If you have a comment, please Contact us.

Issuers of news releases, not 7th Wave, Inc. or Nanotechnology Now, are solely responsible for the accuracy of the content.

Bookmark:
Delicious Digg Newsvine Google Yahoo Reddit Magnoliacom Furl Facebook

Related News Press

News and information

Researchers use sound waves to advance optical communication January 22nd, 2018

Piecework at the nano assembly line: Electric fields drive nano-motors a 100,000 times faster than previous methods January 22nd, 2018

Thanks for the memory: NIST takes a deep look at memristors January 20th, 2018

Arrowhead Pharmaceuticals Announces Pricing of Underwritten Public Offering of Common Stock January 18th, 2018

Lab-on-a-chip

Researchers make flexible glass for tiny medical devices: Glass can bend over and over again on a nanoscale March 27th, 2017

New research helps to meet the challenges of nanotechnology: Research helps to make the most of nanoscale catalytic effects for nanotechnology January 20th, 2017

Ultra-precise chip-scale sensor detects unprecedentedly small changes at the nanoscale January 20th, 2017

New graphene-based system could help us see electrical signaling in heart and nerve cells: Berkeley-Stanford team creates a system to visualize faint electric fields December 19th, 2016

Self Assembly

Particle size matters for porous building blocks: Rice University scientists find porous nanoparticles get tougher under pressure, but not when assembled December 19th, 2017

Physicists gain new insights into nanosystems with spherical confinement: Enormous potential for the targeted delivery of pharmaceutical agents and the creation of tailored nanoparticles July 27th, 2017

Oddball enzyme provides easy path to synthetic biomaterials May 17th, 2017

Nanotubes that build themselves April 14th, 2017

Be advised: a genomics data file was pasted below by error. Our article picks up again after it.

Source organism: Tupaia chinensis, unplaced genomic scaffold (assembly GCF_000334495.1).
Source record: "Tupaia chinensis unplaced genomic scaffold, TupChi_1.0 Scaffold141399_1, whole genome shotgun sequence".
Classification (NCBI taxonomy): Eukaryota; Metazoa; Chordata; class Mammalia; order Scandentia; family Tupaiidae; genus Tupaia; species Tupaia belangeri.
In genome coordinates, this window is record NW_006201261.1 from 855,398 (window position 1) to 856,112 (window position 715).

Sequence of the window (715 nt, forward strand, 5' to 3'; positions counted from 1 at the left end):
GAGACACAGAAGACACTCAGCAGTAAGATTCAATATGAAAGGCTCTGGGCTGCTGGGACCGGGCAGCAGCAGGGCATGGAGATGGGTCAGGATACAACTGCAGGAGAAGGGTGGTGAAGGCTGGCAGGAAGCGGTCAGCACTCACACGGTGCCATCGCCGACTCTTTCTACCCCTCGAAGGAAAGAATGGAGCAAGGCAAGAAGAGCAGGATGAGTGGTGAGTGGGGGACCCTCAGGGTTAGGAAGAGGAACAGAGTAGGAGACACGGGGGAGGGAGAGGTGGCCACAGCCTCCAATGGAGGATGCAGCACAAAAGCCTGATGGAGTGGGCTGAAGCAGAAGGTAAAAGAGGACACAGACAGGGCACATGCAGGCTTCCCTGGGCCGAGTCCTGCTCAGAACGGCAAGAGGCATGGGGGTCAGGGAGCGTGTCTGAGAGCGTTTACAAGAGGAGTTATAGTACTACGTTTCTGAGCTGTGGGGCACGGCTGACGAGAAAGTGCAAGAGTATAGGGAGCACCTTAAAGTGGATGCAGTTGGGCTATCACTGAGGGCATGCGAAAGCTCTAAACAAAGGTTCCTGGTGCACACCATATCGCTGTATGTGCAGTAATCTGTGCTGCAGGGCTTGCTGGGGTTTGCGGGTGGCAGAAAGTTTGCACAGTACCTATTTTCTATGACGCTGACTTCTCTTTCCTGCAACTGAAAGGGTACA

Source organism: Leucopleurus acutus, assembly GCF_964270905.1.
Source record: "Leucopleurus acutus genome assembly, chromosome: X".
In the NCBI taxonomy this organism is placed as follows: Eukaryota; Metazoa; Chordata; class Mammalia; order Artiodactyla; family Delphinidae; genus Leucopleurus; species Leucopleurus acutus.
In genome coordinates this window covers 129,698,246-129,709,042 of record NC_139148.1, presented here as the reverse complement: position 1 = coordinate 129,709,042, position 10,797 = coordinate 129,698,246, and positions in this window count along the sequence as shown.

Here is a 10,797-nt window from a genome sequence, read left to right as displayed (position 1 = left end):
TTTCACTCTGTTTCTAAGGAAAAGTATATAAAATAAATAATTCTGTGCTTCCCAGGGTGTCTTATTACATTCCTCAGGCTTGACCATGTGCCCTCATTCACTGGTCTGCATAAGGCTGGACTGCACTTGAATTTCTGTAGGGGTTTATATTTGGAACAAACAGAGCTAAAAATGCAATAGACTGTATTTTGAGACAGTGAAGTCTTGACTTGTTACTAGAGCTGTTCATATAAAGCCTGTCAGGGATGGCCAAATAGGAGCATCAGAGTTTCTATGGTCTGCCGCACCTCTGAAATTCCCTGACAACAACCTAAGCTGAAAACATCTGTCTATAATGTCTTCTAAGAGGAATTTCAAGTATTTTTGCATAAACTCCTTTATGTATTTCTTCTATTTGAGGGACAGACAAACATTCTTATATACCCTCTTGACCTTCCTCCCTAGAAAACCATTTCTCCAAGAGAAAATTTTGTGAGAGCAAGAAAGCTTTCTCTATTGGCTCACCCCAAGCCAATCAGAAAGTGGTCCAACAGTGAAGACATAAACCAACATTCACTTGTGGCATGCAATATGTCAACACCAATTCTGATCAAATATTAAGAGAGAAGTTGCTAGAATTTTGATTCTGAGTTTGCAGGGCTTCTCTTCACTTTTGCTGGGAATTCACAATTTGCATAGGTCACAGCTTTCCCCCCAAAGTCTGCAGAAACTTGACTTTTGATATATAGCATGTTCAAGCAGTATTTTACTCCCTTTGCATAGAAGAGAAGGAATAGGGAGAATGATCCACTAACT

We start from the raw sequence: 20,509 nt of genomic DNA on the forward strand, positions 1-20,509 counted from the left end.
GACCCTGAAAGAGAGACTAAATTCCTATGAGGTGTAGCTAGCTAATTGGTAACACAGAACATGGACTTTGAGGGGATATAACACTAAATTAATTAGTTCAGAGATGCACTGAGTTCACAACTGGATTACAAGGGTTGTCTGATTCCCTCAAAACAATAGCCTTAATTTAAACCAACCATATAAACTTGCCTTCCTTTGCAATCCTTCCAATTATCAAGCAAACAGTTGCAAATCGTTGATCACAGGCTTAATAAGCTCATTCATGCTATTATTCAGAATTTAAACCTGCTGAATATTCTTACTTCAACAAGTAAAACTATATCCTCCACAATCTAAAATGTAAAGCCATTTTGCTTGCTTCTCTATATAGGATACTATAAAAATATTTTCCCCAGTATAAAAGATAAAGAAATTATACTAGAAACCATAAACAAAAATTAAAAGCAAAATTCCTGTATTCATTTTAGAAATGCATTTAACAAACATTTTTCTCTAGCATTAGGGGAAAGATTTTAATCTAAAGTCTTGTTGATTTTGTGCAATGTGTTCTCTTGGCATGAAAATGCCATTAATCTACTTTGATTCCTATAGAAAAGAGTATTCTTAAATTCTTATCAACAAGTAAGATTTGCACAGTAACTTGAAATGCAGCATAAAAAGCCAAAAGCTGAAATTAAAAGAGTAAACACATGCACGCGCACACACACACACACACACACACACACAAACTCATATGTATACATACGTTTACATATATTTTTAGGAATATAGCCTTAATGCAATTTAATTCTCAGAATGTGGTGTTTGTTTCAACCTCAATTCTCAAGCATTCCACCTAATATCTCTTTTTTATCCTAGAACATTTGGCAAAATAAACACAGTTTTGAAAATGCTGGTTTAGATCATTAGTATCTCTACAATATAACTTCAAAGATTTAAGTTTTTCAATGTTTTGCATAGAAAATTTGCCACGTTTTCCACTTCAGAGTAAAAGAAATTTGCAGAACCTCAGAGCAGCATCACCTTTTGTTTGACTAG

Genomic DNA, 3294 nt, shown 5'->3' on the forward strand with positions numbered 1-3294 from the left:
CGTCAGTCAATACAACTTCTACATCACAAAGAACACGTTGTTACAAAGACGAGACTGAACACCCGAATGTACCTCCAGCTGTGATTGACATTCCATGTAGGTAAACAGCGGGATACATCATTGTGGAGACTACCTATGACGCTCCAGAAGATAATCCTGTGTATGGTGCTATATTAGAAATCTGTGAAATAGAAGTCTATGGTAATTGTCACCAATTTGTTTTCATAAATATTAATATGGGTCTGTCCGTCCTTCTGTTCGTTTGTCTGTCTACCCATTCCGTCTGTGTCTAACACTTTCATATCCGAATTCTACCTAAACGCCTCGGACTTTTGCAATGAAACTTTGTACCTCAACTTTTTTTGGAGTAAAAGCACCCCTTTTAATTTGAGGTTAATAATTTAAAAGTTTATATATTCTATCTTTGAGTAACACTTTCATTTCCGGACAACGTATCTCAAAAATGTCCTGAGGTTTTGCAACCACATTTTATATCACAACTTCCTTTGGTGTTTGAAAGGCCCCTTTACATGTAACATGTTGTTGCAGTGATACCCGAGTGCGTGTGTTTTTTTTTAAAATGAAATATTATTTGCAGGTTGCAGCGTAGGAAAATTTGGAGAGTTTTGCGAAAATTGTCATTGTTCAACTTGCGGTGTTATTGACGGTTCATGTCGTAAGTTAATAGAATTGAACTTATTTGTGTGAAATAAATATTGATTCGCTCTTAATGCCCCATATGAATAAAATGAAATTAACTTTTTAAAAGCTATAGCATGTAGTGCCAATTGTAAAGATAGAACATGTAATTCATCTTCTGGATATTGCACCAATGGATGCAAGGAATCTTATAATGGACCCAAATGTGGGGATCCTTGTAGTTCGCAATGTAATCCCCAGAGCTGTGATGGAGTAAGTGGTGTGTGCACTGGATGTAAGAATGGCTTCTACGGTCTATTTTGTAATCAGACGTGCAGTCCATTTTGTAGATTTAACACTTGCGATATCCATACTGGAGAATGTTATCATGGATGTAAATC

Nanomedicine

Arrowhead Pharmaceuticals Announces Pricing of Underwritten Public Offering of Common Stock January 18th, 2018

Leti to Demo New Curving Technology at Photonics West that Improves Performance of Optical Components January 18th, 2018

Ultra-thin optical fibers offer new way to 3-D print microstructures: Novel approach lays groundwork for using 3-D printing to repair tissue in the body January 17th, 2018

Arrowhead Pharmaceuticals Announces Proposed Underwritten Offering of Common Stock January 17th, 2018

Announcements

Researchers use sound waves to advance optical communication January 22nd, 2018

Piecework at the nano assembly line: Electric fields drive nano-motors a 100,000 times faster than previous methods January 22nd, 2018

Thanks for the memory: NIST takes a deep look at memristors January 20th, 2018

Arrowhead Pharmaceuticals Announces Pricing of Underwritten Public Offering of Common Stock January 18th, 2018

Environment

Rice U.'s one-step catalyst turns nitrates into water and air: NSF-funded NEWT Center aims for catalytic converter for nitrate-polluted water January 5th, 2018

'Quantum material' has shark-like ability to detect small electrical signals December 20th, 2017

Silicon Sense first to achieve EPA approval to import detonation nanodiamonds to US: Nanodiamond additives can significantly improve the performance of metal finishing, polymer thermal and mechanical compounds, polymer coatings, CMP polishing and a range of other applications November 29th, 2017

Report highlights opportunities and risks associated with synthetic biology and bioengineering November 22nd, 2017

NanoNews-Digest
The latest news from around the world, FREE



  Premium Products
NanoNews-Custom
Only the news you want to read!
 Learn More
NanoTech-Transfer
University Technology Transfer & Patents
 Learn More
NanoStrategies
Full-service, expert consulting
 Learn More











ASP
Nanotechnology Now Featured Books




NNN

The Hunger Project